Why Pissi Myles Sissyed That Walk to Trump’s Impeachment Hearing

"It was the coolest thing I think I've ever done."

Pissi Myles has had quite the 24 hours.

Joe D’Angio—a.k.a. Pissi Myles, a popular New Jersey-based drag queen—made a grand appearance yesterday in Washington, D.C., during day one of the House Intelligence Committee’s impeachment hearings for Trump. Aside from the hearing itself, and the mildly interesting revelations therein, nothing was more top-of-mind than Myles’ queenly presence among the District of Columbia’s political elite.

Caroline Brehman/CQ-Roll Call, Inc via Getty Images)

In a sea of gray, brown, and navy suits typical to Capitol Hill, Myles (pictured above) stood out like a firetruck-red acrylic nail on a corrupt congressman’s hand. Reporting for Happs TV, a recently launched news media app and streaming platform, Myles was there to capture the events and drama of the day.

But in many ways, Myles was the drama of the day: “I had to call my dad just now,” Myles tells NewNowNext from the road on her way back home to Jersey. “He’s okay now, but my whole family is very shaken by the idea that I’m suddenly national news. But I think it’s an amazing thing!”

We caught up with Myles to chat with the brave queen about what it’s like to be one of our country’s most talked-about subjects… other than the impeachment itself.

Hi, Pissi! How are you feeling about all this sudden attention?

It really caught me and them by surprise. I don’t know if it’s just that I’ve been doing drag long enough that I’m jaded, but I did not expect it to be that big of a deal! But then I was like, Oh, right. You’re in drag. In Congress. That’s weird.

Well, in drag and in bright red latex.

I’m so glad I did it.

We’re all so glad you did it! Are you a political person by nature?

I’ve always been attracted to politics, especially as they pertain to the LGBTQ community. Probably in my mid-20s, I became much more interested in civics, the way the government works. I really encourage young people to be a part of the political system and vote! It’s the only way to make your voice heard. A lot of people think their vote doesn’t count, but it absolutely does. We saw in the last midterm election that it came down in some cases to a matter of a hundred votes.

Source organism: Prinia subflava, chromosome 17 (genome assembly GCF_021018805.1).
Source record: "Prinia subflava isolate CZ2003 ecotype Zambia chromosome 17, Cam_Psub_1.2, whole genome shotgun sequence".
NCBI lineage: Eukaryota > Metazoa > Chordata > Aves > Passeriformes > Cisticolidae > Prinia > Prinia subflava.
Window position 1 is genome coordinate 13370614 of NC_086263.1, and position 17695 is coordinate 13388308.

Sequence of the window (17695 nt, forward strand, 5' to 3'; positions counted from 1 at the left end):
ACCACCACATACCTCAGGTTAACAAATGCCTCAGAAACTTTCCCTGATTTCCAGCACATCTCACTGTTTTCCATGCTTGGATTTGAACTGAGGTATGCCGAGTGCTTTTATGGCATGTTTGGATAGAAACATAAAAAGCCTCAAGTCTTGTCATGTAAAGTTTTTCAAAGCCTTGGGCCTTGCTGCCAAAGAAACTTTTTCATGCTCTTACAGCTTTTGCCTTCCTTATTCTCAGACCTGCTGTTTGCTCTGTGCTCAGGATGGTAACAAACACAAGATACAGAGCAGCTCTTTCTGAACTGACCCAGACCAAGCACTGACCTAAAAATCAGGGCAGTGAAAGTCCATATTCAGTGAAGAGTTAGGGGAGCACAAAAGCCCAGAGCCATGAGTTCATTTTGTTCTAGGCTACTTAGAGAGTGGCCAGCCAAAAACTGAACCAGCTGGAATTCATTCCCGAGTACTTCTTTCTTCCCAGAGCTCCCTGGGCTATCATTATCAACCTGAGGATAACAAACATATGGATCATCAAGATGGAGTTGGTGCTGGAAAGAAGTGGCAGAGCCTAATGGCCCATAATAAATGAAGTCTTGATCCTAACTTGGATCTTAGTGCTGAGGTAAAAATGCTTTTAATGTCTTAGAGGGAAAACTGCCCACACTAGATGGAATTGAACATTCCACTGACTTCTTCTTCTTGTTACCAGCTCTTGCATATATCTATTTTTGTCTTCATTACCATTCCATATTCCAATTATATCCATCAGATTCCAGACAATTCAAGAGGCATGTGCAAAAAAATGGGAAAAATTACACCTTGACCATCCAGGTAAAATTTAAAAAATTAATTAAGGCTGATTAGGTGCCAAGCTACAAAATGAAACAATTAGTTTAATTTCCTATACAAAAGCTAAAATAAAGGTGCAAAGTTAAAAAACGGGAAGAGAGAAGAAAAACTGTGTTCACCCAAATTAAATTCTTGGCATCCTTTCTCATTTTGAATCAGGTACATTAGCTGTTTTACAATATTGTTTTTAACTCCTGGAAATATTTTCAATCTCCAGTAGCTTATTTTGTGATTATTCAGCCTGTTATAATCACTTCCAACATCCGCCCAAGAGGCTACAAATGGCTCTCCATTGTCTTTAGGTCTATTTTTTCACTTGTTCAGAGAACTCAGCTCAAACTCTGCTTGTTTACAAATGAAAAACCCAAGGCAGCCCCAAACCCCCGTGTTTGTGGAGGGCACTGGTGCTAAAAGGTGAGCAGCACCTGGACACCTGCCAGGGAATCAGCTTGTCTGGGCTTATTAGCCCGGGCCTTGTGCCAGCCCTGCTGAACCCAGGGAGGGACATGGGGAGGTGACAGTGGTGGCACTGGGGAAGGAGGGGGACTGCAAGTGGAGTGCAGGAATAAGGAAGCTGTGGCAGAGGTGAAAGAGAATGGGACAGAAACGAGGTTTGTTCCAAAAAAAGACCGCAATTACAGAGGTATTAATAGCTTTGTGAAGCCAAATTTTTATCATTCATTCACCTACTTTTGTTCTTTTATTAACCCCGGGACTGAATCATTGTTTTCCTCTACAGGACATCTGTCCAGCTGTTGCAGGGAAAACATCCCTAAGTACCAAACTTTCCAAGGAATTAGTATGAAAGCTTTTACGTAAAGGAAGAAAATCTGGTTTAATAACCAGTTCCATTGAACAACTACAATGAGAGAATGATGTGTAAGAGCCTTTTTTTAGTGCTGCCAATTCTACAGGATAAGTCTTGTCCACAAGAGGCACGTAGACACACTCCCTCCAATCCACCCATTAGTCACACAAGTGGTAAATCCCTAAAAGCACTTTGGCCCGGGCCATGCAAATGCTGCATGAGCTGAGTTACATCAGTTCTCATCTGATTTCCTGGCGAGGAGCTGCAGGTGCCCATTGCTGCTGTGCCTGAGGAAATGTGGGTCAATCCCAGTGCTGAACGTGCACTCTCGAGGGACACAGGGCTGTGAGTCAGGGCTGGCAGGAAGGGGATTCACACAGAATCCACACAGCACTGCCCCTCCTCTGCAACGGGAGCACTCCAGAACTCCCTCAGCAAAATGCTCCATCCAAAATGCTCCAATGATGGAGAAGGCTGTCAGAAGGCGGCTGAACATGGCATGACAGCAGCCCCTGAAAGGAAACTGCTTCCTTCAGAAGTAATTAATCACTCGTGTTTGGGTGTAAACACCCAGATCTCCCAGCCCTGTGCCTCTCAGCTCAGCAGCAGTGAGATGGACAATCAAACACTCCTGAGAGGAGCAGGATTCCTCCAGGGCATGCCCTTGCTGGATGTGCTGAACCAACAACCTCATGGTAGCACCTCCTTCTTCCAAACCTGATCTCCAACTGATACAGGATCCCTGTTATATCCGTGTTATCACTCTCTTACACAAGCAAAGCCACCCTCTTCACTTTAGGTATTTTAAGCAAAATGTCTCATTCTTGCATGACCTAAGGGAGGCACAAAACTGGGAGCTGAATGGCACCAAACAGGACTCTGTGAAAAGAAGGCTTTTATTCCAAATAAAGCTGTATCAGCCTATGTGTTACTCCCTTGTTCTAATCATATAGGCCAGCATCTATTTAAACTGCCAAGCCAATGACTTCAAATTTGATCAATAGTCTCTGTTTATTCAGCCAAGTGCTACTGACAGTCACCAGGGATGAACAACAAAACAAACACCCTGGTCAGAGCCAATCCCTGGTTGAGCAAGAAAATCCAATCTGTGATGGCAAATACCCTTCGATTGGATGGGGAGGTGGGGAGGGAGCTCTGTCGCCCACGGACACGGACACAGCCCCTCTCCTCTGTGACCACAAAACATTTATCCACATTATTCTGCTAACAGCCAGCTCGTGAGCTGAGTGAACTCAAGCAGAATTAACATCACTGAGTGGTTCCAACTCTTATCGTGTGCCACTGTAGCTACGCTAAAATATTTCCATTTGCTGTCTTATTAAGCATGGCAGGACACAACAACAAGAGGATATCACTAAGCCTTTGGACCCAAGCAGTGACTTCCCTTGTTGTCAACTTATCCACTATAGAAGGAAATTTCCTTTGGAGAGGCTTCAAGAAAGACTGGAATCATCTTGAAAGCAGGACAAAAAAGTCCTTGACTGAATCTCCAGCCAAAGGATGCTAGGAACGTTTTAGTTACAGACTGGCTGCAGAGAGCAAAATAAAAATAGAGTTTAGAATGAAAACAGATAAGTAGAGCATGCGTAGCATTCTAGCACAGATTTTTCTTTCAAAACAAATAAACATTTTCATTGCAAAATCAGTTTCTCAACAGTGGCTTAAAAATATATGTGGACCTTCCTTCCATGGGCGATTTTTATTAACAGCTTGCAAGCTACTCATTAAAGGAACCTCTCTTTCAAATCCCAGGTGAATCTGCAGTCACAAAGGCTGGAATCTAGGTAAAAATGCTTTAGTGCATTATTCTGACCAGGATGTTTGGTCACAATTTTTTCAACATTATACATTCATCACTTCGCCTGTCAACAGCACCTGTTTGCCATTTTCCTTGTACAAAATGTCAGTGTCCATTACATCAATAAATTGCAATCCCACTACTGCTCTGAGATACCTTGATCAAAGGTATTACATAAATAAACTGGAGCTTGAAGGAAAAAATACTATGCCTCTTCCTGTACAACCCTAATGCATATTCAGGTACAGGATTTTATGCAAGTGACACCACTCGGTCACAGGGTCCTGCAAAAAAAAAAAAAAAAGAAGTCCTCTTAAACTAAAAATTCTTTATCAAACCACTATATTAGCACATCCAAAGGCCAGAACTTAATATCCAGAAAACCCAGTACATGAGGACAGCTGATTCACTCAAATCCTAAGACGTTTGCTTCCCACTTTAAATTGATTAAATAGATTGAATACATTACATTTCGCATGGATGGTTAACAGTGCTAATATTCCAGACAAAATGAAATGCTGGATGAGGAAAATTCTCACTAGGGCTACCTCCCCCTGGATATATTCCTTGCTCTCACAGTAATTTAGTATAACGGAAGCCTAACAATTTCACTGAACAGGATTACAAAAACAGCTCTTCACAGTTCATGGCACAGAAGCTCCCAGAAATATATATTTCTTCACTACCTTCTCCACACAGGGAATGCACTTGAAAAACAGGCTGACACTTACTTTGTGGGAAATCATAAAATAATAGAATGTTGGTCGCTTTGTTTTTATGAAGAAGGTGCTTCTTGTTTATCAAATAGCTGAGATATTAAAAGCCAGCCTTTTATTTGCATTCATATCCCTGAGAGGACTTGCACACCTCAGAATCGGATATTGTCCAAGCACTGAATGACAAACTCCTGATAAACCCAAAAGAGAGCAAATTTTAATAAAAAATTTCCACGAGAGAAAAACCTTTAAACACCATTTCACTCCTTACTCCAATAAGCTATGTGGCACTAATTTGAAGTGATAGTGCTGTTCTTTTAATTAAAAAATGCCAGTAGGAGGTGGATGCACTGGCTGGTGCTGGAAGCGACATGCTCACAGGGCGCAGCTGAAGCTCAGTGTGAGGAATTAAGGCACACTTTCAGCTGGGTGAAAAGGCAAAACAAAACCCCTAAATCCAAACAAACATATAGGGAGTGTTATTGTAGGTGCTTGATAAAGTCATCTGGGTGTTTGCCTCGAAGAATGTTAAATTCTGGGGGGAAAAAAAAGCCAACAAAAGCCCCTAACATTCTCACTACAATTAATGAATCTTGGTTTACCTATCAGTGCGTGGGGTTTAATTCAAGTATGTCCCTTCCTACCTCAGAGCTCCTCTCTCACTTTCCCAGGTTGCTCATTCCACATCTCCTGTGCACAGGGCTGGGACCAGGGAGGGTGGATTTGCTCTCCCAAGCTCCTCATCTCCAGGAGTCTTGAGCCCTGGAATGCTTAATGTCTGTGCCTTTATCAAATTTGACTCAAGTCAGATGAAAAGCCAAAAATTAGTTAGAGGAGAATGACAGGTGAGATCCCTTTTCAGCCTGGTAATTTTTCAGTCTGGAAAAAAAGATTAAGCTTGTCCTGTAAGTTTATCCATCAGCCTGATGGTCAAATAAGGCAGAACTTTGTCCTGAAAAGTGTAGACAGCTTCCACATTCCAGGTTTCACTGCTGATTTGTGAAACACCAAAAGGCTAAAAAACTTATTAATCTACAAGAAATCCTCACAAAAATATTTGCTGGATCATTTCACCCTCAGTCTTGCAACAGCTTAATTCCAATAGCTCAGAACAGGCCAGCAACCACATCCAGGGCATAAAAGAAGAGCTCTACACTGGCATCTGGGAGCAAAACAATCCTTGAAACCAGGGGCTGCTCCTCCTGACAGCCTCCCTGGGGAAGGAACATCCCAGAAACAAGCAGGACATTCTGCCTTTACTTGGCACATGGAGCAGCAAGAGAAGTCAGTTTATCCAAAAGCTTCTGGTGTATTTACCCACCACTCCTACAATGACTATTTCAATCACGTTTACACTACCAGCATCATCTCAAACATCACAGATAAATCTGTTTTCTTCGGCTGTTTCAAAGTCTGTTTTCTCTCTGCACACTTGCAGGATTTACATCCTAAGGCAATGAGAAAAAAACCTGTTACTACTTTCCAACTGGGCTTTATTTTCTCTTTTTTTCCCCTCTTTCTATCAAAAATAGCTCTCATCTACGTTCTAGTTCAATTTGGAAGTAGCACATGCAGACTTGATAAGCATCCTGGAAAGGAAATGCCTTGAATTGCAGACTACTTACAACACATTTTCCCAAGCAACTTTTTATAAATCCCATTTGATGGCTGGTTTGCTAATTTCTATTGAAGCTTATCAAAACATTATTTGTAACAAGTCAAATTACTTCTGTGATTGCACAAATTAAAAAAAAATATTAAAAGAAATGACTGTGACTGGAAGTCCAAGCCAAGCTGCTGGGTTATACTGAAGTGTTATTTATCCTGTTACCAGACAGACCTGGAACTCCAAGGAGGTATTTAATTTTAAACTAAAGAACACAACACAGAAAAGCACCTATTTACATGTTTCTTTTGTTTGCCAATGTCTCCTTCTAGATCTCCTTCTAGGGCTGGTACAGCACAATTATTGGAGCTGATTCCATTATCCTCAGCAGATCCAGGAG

Exactly. So how did you and Happs TV get connected?

Happ’s political director, Jack Bury, saw my show on Sunday and asked me if I was a political queen. And I said, “Abso-fucking-lutely.” So he asked if I wanted to come with him to the impeachment hearings. And I was like, “What?” And he just brought me down. It was the coolest thing I think I’ve ever done.

What effect do you think that your presence had on the people who were there?

My biggest hope—and something that I do think happened—is that I added a bit of levity to the situation. I don’t think people were expecting to see me there. My drag is all about making sure people realize we can’t take ourselves too seriously. Even in a situation as serious as the impeachment hearings, there needs to be something to kind of break the tension a bit. I saw it in the hallways all day, people going, “What the hell is that? Oh my God, it’s a drag queen! Wait, can I take a photo with you?” That was really amazing. I was not expecting that reaction. It gave me an opportunity to talk about the things I’m passionate about.